9 MARTIN SALESMAN
10 MILLER CLERK

5 rows selected

We use nested inline views to retrieve and sort the data and then apply the range check using ROWNUM. We have split the upper and lower bound check, which allows Oracle to use COUNT(STOPKEY) in the execution plan when checking for ROWNUM <= 10. This is a performance optimization which, along with the sorting optimization described earlier, will ensure that our query runs efficiently as the table grows.

The FIRST_ROWS(n) hint also tells Oracle to optimize the query so that the first n rows are returned as quickly as possible.

Summary

ROWNUM provides a mechanism for returning a subset or range of rows from a query. It can be misleading at first if not properly understood but, once mastered, is invaluable for limiting result set output for pagination and top-n style queries.

For more information on ROWNUM, see Tom Kytes article on OTN.

For more information on Oracle, visit level up.

Advertisements

Get the width and height of an image using a function in PHP


This is a very useful function in PHP. PHP provides function to get the width and height of an image. The
getimagesize() function will determine the size of image file including flash file(swf).

Syntax

list($width, $height, $type, $attr) = getimagesize(“image_name.jpg”);

Code

This is a sample code, change image_name to your image name and test it!

<?php

list($width, $height, $type, $attr) = getimagesize(“image_name.jpg”);

echo “Image width ” .$width;
echo “<BR>”;
echo “Image height ” .$height;
echo “<BR>”;
echo “Image type ” .$type;
echo “<BR>”;
echo “Attribute ” .$attr;

?>

When you run this script you will see the result like this

Image width 379
Image height 344
Image type 2
Image attribute width=”379″ height=”344″

You will get the width, height, type of an image and also attribute of an image, I use this function in my image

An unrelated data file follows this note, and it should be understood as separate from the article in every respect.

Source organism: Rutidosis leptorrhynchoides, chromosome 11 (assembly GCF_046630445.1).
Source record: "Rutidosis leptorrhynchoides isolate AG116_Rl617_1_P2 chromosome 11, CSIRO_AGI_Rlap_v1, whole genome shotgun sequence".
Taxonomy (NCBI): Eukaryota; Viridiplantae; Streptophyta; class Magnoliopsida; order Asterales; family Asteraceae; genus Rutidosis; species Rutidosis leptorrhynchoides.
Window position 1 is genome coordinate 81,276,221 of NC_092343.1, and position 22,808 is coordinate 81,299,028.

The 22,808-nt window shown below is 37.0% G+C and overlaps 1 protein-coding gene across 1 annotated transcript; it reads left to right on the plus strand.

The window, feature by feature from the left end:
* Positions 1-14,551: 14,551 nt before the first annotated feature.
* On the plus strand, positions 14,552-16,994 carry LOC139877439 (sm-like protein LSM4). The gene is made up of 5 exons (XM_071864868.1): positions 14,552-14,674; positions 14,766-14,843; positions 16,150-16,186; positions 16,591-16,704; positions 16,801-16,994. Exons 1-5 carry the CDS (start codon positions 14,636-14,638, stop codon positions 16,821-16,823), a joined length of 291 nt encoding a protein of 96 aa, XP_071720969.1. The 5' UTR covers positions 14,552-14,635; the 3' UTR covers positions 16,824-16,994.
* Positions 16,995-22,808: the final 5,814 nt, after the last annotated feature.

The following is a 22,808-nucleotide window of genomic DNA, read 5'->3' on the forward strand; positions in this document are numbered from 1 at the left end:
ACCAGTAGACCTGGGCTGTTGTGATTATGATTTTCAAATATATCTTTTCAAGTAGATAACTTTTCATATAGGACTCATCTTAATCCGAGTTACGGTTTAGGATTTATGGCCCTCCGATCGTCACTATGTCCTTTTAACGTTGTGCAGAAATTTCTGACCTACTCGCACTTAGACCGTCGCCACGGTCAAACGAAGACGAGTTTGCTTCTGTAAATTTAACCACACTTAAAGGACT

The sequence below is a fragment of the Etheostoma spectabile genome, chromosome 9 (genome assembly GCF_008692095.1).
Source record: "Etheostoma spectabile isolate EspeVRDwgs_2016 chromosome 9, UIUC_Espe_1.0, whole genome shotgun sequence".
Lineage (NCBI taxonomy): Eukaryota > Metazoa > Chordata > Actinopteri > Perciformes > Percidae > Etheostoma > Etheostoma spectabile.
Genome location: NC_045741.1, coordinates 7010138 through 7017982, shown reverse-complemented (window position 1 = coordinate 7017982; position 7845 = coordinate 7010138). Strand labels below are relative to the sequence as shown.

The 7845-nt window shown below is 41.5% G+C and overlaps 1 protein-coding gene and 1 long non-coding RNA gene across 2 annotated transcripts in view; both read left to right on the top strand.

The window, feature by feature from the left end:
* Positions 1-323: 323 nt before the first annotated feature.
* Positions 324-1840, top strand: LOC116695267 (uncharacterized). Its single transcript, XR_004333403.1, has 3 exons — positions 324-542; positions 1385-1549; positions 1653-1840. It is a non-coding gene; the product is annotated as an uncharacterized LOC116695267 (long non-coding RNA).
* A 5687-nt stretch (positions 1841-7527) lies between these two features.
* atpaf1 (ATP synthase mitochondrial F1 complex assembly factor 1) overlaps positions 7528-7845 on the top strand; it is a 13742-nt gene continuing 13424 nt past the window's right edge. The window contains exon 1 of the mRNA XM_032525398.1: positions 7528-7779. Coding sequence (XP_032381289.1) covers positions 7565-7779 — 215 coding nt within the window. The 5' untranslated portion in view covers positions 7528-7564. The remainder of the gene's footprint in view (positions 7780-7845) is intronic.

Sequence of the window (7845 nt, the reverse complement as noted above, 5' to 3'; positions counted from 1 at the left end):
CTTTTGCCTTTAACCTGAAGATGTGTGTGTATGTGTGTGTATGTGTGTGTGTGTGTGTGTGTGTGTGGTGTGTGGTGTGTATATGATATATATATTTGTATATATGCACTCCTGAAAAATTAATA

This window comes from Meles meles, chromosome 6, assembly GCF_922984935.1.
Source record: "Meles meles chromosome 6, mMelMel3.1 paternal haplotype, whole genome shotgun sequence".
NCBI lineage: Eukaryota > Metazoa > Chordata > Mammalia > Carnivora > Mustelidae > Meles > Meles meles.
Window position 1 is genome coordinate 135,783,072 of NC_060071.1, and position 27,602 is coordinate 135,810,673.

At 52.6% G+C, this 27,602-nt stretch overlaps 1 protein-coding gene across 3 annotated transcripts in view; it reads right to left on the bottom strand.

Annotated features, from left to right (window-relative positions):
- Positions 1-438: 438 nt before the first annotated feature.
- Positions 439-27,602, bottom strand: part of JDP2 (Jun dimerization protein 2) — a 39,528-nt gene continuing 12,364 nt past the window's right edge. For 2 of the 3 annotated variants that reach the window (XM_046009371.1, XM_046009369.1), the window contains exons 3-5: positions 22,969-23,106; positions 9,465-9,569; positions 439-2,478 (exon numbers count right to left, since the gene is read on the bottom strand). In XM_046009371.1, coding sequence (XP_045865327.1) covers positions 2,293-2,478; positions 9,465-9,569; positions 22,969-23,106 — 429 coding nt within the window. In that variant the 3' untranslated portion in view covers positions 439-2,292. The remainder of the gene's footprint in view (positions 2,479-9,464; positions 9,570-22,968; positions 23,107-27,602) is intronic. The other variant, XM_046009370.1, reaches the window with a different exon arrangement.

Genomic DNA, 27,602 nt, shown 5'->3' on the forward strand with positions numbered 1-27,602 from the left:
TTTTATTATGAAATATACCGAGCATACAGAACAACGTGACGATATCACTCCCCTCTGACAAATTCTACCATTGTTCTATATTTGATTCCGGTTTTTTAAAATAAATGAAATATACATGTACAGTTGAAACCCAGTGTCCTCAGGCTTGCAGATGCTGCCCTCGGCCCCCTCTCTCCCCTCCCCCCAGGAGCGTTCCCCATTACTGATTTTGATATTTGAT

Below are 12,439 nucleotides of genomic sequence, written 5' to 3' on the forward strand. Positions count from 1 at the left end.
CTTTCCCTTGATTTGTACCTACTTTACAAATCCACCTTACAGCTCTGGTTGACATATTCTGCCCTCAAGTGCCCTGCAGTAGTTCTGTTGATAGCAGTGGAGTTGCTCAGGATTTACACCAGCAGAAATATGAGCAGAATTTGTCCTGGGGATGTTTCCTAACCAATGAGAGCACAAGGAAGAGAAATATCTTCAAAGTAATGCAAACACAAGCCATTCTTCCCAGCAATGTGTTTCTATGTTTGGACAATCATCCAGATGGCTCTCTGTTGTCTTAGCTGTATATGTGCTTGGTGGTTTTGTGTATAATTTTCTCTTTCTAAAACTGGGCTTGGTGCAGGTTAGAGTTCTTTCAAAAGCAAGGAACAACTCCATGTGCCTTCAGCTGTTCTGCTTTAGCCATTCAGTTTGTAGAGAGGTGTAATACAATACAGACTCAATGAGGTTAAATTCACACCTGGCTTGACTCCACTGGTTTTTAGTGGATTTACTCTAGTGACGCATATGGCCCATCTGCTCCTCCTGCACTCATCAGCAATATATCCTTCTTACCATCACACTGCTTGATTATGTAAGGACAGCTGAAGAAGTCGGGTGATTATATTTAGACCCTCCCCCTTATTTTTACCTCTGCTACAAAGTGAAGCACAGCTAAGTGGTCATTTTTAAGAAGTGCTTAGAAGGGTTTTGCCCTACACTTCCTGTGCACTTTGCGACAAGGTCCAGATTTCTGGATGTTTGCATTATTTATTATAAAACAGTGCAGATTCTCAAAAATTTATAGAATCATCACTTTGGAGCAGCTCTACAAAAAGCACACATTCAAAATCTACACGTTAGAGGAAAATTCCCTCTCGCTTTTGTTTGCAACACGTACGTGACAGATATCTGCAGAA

upload form.

Type of an image you can see from table below You can read a full manual here

Type of the image
1 = GIF      5 = PSD          9 = JPC     13 = SWC
2 = JPG     6 = BMP     10 = JP2     14 = IFF
3 = PNG   7 = TIFF(intel byte order)               11 = JPX     15 = WBMP
4 = SWF   8 = TIFF(motorola byte order)     12 = JB2     16 = XBM

Reset Webmin Password for ubuntu


I found this problem at the first time when webmin installed. Also this happens to everyone at one time or another. You go on vacation and when you come back, you forget all of the passwords on your computer.

I failed logging in several times and then Webmin blocked my IP. Getting localhost blocked isn’t a good thing to see. So I searched the Internet for a way to reset the password and I found this procedure:

1. Login to your computer as root. Type on browser address bar https://localhost:10000/
2. If you are running a Debian distribution (ubuntu), enter the following command:
/usr/share/webmin/changepass.pl /etc/webmin username password
3. Login to Webmin with your reset password.
4. eNjoY!

How to Get the Current Page URL


Sometimes, you might want to get the current page URL that is shown in the browser URL window. For example if you want to let your visitors submit a blog post to Digg you need to get that same exact URL. Another example maybe a page URL has Querystring info appended to it and you need to send an email off to someone with that same exact URL and Querystring information. There are plenty of other reasons as well. Here is how you can do that.

Add the following code to a page:

<?php
function selfURL() {
$s = empty($_SERVER[“HTTPS”]) ? ” : ($_SERVER[“HTTPS”] == “on”) ? “s” : “”;
$protocol = strleft(strtolower($_SERVER[“SERVER_PROTOCOL”]), “/”).$s;
$port = ($_SERVER[“SERVER_PORT”] == “80”) ? “” : (“:”.$_SERVER[“SERVER_PORT”]);
return $protocol.”://”.$_SERVER[‘SERVER_NAME’].$port.$_SERVER[‘REQUEST_URI’];
}

function strleft($s1, $s2) {
$values = substr($s1, 0, strpos($s1, $s2));
return  $values;
}
?>
You can now get the current page URL using the line:
<?php
print $currenturl = selfURL();